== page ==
Analysts at Moody’s Investors Service (NYSE: MCO) believe this deal is an example of how hospitals and healthcare systems are increasingly moving toward alliances. This consolidation trend will accelerate, according to a recent story published in Modern Healthcare. This applies to both not-for-profit and for-profit hospitals and healthcare systems as they look to team up to create integrated clinical care networks.
Collaborations between hospitals, health systems, and academic medical centers are essential to meet the Affordable Care Act goals related to improving individual and population health, while reducing costs. For UWM, the deal with PH accomplishes at least two strategic objectives.
Collaborations Are a Response to Healthcare Market Trends
First, health insurers are narrowing networks and trying to exclude high-cost hospitals. Academic centers such as UWM are typically higher-cost providers. (See Dark Daily, “As Health Insurers Narrow Their Networks, Some Hospitals and Physicians Find Themselves Excluded, as Happened to Many Clinical Pathology Laboratories,” June 24, 2013.)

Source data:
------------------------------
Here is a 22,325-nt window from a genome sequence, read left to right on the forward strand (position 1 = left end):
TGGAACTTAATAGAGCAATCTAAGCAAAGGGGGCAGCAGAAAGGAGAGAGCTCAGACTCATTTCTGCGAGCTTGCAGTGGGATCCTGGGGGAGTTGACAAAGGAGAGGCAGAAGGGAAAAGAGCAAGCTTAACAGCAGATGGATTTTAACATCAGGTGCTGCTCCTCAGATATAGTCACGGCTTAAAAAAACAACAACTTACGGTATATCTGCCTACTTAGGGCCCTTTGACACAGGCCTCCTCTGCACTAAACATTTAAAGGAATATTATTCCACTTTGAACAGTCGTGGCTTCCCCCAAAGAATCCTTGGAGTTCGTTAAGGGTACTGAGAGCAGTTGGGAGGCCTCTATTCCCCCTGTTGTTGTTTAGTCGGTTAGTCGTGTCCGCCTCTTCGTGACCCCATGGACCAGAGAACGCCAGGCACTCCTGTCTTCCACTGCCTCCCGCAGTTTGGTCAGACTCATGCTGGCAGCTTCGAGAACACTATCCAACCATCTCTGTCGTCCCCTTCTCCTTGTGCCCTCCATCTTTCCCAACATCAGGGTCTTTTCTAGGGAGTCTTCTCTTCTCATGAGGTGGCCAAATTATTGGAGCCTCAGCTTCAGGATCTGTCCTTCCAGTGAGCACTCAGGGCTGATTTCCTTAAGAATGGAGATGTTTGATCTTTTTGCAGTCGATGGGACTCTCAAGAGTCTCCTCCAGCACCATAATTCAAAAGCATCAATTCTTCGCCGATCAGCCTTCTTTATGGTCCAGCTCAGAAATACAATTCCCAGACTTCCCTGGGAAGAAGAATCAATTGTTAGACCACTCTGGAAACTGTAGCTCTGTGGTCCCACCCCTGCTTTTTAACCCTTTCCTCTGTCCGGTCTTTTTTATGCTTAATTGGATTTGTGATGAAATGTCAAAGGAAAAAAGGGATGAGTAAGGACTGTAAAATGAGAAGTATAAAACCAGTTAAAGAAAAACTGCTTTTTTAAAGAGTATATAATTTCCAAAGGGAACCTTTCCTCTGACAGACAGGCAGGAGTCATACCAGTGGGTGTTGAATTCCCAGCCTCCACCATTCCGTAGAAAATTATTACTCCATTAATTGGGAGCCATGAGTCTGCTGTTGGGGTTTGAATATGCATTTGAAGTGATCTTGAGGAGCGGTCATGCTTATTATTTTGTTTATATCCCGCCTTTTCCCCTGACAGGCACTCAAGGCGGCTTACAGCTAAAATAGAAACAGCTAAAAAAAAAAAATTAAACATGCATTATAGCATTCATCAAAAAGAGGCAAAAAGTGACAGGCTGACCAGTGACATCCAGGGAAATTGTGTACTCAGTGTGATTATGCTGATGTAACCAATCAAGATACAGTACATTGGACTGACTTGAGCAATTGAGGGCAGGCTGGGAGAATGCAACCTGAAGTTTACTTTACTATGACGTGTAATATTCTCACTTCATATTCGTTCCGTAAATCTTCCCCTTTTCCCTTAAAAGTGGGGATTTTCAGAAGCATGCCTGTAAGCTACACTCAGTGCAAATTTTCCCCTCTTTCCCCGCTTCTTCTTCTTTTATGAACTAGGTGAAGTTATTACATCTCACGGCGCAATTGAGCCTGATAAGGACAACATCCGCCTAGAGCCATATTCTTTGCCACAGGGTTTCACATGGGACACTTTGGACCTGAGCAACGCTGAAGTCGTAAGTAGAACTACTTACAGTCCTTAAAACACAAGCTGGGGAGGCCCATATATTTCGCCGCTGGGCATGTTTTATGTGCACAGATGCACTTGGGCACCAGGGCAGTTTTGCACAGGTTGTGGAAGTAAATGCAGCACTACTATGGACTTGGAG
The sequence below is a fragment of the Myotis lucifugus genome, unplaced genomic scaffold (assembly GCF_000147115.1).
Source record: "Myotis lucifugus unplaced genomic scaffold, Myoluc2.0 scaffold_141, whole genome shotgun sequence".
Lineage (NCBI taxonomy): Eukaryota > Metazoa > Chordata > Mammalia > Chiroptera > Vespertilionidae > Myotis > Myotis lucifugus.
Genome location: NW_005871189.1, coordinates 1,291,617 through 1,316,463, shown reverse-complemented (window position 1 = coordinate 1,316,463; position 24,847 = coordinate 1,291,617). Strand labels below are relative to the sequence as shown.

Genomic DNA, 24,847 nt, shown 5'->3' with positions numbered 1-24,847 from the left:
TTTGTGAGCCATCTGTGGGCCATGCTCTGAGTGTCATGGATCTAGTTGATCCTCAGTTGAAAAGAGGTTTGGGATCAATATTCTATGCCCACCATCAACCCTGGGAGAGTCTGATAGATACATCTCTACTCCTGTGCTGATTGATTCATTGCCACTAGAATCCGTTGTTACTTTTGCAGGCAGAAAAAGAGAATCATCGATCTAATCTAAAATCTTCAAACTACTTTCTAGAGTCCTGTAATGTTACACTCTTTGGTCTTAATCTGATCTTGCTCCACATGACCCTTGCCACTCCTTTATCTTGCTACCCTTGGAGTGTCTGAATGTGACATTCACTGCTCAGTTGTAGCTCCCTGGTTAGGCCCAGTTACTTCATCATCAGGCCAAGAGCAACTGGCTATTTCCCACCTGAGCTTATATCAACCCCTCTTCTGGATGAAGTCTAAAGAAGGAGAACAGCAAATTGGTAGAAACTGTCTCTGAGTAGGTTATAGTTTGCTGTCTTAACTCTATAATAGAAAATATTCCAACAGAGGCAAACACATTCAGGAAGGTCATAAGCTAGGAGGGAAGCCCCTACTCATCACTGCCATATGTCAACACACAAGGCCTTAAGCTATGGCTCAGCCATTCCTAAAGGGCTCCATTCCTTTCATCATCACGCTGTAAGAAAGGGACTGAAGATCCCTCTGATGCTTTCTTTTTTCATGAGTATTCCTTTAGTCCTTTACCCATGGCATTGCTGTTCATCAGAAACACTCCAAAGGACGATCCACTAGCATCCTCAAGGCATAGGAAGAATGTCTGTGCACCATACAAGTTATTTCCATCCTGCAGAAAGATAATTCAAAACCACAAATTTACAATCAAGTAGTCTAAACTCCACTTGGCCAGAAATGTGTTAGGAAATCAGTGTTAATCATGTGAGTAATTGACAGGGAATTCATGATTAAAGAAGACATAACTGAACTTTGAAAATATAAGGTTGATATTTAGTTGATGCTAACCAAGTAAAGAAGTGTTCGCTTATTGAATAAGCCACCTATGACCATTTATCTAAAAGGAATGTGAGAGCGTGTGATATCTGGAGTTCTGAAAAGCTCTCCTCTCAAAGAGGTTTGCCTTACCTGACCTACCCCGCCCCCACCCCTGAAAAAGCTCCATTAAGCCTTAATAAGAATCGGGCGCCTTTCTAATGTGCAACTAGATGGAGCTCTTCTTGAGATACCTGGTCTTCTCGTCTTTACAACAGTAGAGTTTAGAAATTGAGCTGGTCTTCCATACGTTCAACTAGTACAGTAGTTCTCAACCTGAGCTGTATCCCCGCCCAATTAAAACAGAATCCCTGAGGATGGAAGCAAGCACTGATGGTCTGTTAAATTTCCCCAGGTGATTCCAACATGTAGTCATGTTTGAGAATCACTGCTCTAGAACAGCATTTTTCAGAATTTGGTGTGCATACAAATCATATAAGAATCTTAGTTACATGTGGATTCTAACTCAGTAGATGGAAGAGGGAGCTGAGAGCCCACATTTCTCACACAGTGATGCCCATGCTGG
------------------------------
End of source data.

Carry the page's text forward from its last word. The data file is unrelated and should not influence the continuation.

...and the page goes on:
The deal allows UWM to retain access to provider networks. Secondly, collaborating with a multi-hospital health system gives UWM access to valuable inpatient referrals.
For its part, the collaboration allows PeaceHealth to broaden the scope of its care. “[The alliance] offers significant benefits to people in our geographic region,” said Peter Adler, Chief Strategy Officer for PeaceHealth, in a company press release. “[This is] due to the opportunity to provide the full continuum of care—primary through quaternary levels—more seamlessly and with a unique patient experience.” PeaceHealth is based in Vancouver, Washington, and provides services in Washington, Oregon, and Alaska.